Understanding Social Security Spousal Benefits
- October 21, 2015
- Social Security
Did you know there is an automatic spousal benefit that entitles you to half of your spouse’s Social Security retirement benefit?
We tend to think of this option in instances where a spouse worked primarily in the home or had lower earnings. But there are actually ways we can take advantage of some of these benefits.
What a lot of people don’t know is that I can draw off of my wife’s benefit to get half of her benefit, and if I wait until I’m full retirement age to do that, it doesn’t affect my benefit.
In other words, if my benefits total $2,000 a month and hers is $1,800 a month, at full retirement age, I can draw half of hers, which would be $900 a month. Meanwhile, my $2,000 continues to go up as if I’m not drawing benefits. It’s unbelievable. I’m going to get a 32 percent increase in my benefit from age 66 to age 70, but at the same time, I can draw half of my wife’s benefit. That’s an awesome opportunity.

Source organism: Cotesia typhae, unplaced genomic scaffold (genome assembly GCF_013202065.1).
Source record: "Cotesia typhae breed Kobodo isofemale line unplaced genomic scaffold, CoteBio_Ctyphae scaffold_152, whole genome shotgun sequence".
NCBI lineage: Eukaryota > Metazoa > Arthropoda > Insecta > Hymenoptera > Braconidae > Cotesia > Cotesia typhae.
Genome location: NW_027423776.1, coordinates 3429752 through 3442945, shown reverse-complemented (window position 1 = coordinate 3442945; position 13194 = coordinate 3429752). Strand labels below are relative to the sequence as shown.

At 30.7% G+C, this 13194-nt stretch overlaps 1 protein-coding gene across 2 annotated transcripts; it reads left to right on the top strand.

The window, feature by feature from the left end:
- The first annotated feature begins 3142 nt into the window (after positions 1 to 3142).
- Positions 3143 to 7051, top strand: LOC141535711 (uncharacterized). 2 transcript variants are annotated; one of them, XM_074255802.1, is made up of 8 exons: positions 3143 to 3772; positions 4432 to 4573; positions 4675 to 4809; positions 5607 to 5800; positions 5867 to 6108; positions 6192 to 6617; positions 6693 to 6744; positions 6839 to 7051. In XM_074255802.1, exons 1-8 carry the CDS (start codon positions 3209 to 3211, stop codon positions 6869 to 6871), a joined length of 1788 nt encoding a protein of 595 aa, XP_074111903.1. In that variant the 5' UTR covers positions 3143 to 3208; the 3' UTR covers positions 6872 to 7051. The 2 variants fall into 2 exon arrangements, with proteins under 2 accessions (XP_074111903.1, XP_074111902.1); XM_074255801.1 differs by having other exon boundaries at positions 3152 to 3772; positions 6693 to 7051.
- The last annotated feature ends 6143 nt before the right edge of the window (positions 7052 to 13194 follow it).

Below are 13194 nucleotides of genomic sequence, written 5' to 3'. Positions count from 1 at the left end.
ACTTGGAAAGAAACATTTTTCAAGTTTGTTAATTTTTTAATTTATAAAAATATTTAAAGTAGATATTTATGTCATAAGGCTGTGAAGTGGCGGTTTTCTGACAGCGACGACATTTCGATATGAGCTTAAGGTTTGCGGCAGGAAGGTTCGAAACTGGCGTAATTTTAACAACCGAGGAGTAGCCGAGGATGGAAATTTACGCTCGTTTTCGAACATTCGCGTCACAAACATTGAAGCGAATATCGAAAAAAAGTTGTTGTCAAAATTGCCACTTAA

In order to draw spousal benefit, the spouse has to be drawing, but you can file and suspend to get around that rule.
If you’re married or if you were married for at least 10 years and now divorced, you get those same benefits as if you were married. You have to provide some form of proof, whether it’s a marriage certificate and divorce decree.
There are great opportunities to maximize benefits where you can delay and get what, ultimately, is a 76 percent increase in benefits from age 62 to 70, while drawing some benefits.
So it’s not as cut and dry as delay, delay, delay. Can you afford to put off benefits? Then, you’re subject to a Medicare premium increase if you’re not drawing your benefits.
There are a lot of factors to consider. Remember, Social Security election is the foundation of your income plan in retirement.